5. 1985-1989: Chevrolet Camaro IROC -Z

190 – 230 hp / 320-330 ft-lbs tq. 5.7L V8, Top Speed: 140 mph

Chevrolet Camaro IROC -Z

The third generation Camaro came out of the gate in 1982 without much grunt. The base engine was a 2.8L V6, with 112 hp that didn’t have enough power to pull a drunken college kid off a toilet. Fast-forward 2 years, when Chevy decided to drop the 305 cu in engine under the hood. It was the same body, but with a whole new attitude. So many of these cars have been bastardized over the years, but clean examples are still out there. Good ones can be had for between: $9,000 – $12,000.

6. 1991: GMC Syclone

280 hp / 350 ft-lbs tq. 4.3L Turbo V6, Top Speed: 126 mph

1991: GMC Syclone

Ok, picture yourself cruising the streets back in 1991 in your brand new $120,000 Ferrari 348ts. Then up next to you at the light, some punk shows up in his brand new all black GMC pick-up truck. You dismiss it… that is, until the light turns green and he dismisses you. This truck is still one of the best “sleepers” of all time. Click the link to read about the above confrontation. Good examples, if you can them, can be had for between: $9,000 – $13,000.

7. 1994-1996: Chevrolet Impala SS

260 hp & 330 ft-lbs tq. 5.7L LT1 V-8, Top Speed: 140 mph

Chevrolet Impala SS

You’ve got to love GM for being creative back in the day. In the mid-1990’s GM didn’t really have anything to wet the appetites of the performance enthusiast aside from the Camaro & Corvette. Enter the ’94 Impala SS: What GM engineers did was simple. They took a standard Caprice Classic, dropped in the Corvettes LT1, dipped it in black paint and shod it with 16 inch 5-spoke wheels. Oh… and then there was the sales ad: “Lord Vader, your car is ready” – simply Badass! Good examples can be had for between: $8,000 – $18,000.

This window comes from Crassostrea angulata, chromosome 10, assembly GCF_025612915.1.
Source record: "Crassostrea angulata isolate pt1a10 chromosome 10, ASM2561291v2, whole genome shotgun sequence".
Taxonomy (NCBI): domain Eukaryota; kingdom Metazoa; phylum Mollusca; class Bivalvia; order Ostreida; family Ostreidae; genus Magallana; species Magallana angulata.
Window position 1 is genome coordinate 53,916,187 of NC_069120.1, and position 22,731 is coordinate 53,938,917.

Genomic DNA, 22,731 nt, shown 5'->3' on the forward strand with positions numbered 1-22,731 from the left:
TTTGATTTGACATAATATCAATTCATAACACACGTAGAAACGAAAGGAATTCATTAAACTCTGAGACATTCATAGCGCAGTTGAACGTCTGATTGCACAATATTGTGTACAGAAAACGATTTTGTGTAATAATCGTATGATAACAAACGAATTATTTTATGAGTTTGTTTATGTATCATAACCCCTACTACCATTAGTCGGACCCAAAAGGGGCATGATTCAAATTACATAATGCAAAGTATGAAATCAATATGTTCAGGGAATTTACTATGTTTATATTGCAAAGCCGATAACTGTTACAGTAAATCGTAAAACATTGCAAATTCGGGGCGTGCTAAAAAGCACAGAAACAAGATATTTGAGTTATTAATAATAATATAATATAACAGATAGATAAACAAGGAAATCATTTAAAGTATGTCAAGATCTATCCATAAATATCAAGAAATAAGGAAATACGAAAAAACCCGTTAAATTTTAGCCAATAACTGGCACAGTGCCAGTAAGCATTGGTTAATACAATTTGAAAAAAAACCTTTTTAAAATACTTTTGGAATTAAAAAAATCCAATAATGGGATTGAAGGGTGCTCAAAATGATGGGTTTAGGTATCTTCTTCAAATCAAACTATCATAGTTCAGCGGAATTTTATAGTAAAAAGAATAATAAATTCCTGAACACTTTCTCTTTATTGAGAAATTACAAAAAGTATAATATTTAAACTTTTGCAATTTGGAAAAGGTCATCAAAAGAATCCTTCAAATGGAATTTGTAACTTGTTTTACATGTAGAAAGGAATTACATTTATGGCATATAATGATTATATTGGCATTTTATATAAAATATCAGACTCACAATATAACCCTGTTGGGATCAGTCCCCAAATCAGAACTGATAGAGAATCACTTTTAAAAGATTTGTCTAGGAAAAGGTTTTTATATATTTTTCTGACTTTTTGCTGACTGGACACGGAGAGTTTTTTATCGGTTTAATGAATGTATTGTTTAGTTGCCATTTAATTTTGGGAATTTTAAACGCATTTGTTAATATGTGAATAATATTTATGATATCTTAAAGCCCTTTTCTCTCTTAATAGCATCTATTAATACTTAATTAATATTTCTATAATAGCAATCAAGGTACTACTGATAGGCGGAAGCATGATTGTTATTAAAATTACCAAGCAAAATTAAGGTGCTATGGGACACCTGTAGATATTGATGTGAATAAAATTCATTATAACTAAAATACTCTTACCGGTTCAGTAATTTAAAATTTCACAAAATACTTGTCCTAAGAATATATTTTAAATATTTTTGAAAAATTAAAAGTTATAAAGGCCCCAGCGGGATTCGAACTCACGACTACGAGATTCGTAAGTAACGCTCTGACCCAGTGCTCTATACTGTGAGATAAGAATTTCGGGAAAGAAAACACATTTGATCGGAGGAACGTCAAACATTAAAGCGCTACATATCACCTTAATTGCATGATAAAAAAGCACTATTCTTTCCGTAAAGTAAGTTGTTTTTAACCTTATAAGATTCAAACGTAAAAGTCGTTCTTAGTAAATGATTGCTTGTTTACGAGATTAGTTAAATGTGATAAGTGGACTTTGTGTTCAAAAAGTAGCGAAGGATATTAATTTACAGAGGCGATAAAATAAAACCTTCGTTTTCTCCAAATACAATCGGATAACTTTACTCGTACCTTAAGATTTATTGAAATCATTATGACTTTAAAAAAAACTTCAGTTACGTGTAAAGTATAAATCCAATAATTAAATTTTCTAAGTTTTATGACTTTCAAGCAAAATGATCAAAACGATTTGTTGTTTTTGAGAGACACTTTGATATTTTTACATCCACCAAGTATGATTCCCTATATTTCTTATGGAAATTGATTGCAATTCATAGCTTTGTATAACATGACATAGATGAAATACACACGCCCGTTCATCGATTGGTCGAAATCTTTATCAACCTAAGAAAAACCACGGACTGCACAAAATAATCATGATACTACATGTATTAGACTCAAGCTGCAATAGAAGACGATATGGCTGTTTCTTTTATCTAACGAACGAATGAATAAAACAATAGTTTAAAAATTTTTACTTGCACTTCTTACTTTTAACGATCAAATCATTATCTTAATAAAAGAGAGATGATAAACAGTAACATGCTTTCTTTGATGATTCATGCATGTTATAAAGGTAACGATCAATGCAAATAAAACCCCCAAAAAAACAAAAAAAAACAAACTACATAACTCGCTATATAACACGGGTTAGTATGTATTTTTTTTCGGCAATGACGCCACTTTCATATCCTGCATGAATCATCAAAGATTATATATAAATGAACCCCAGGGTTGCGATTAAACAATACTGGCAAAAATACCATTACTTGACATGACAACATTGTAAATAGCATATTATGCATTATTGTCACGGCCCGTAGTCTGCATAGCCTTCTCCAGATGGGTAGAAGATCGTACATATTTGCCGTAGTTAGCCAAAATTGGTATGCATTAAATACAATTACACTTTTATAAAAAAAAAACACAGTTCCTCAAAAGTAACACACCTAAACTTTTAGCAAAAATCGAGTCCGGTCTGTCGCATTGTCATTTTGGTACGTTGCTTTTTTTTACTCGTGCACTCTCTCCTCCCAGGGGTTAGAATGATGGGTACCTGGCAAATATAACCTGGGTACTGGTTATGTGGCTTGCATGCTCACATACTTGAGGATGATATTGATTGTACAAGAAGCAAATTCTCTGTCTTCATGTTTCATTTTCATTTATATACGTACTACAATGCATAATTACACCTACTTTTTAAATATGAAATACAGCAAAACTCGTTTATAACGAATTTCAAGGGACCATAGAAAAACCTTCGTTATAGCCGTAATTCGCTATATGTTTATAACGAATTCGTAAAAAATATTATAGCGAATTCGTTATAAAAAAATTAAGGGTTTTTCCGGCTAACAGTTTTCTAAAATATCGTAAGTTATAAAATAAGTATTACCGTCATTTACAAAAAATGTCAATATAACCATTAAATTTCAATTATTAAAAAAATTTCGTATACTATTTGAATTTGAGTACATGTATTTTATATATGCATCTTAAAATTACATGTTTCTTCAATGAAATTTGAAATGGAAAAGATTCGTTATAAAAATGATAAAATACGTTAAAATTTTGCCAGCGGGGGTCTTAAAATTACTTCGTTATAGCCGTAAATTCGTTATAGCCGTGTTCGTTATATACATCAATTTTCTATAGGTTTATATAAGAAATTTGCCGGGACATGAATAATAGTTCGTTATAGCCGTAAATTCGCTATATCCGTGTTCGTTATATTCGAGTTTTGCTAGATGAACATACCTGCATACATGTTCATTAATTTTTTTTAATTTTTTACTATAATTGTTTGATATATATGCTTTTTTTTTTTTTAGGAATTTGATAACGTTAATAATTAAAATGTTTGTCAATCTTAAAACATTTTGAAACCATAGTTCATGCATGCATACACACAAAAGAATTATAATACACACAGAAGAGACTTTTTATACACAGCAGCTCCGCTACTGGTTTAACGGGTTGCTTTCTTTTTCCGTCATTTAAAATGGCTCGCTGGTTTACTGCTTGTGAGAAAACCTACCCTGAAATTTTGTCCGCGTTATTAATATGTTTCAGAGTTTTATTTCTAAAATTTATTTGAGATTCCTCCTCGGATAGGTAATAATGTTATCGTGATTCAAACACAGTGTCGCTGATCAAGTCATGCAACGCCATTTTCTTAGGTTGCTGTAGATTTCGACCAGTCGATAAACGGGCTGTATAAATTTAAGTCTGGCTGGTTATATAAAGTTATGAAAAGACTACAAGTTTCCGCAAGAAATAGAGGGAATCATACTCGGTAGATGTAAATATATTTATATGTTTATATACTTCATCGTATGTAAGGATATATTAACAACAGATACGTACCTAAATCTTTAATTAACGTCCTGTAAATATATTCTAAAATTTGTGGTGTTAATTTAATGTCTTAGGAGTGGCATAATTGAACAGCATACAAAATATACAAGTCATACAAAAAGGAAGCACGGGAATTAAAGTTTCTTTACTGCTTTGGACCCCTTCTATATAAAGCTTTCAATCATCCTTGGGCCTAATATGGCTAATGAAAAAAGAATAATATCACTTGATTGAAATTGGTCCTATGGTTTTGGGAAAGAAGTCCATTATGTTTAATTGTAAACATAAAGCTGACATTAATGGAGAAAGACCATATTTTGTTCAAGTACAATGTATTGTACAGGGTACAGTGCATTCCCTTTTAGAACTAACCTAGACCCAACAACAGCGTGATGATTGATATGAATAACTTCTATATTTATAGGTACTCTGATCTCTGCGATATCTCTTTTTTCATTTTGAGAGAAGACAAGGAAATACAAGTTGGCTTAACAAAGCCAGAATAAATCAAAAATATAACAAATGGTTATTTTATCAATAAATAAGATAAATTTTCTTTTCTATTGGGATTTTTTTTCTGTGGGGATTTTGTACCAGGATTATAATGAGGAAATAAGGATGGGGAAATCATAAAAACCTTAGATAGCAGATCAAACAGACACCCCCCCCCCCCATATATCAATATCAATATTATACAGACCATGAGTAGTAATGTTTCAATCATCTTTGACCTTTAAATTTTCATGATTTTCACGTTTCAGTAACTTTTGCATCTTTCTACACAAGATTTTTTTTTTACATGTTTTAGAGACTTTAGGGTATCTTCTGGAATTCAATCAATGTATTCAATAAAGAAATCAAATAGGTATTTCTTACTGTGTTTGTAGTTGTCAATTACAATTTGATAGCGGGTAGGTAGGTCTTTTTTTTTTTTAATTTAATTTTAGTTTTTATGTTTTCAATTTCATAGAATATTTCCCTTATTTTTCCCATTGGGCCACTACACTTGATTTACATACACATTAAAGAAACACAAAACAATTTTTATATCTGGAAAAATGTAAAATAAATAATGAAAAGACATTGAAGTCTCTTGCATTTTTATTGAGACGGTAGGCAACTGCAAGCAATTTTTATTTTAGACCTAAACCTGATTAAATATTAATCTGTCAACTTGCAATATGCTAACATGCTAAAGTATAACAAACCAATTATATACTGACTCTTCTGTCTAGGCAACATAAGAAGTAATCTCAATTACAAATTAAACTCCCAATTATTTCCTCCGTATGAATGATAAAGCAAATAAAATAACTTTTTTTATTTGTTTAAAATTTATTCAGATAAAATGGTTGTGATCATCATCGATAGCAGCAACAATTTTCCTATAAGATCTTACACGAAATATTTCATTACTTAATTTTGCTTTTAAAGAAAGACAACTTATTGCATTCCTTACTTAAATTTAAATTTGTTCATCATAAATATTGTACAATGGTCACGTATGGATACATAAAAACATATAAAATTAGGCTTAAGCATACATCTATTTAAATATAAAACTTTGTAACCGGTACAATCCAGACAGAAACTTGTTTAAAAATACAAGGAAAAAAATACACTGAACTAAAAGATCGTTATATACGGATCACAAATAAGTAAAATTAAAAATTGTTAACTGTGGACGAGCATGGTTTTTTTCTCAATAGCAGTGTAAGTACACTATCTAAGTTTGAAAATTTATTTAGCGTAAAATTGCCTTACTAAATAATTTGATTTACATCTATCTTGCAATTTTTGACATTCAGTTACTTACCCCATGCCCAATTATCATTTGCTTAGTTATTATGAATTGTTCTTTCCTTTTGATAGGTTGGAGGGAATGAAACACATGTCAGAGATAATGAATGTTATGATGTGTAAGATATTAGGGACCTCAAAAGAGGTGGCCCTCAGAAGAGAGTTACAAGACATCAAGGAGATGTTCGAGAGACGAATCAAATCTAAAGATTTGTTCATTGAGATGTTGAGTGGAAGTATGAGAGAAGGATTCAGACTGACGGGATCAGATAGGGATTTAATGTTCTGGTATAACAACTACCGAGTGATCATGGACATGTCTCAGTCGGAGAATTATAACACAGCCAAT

8. 1993-1998: Toyota Supra

220 – 320 hp / 210 – 315 ft-lbs tq. NA or Turbo I-6, Top Speed: 155 mph

Toyota Supra

I remember when this car came out in 1993; it was sleek, fast and REALLY EXPENSIVE. In fact I think it was one of the most expensive Japanese imports for a non-luxury brand with well-optioned turbo models coming in at over $40,000. It was the release of 2001’s “The Fast & the Furious” that really put this 3rd generation Supra on the map. The final race between the 1970 Dodge Charger and the orange Supra Turbo sent this car into movie icon history. Good examples can be had for between: $18,000 & up…

9. 2001-2004: Chevrolet Corvette Z06

405 hp / 400 ft-lbs tq. 7.0L V8, Top Speed: 186 mph

Chevrolet Corvette Z06

The 2001 Z06 was the first real Corvette that the world took notice of. Based on the C5, it boasted 405 hp and a top end of almost 190 mph. This meant it was a major threat to anything with that wore an Italian or German badge. With the release of the new C6 Z06, the ones from 2001-2004 sort of got lost in the shuffle, but take heed… these hammers from the Bow Tie Boys will make great future investments due to their performance and race bred pedigree. Prices are just starting to drop on these with good examples for between: $17,000 & up…

10. 2006-2007: Dodge Magnum SRT-8

425 HP / 420 ft-lbs tq. 6.1L V8, Top Speed: 170 mph

Dodge Magnum SRT-8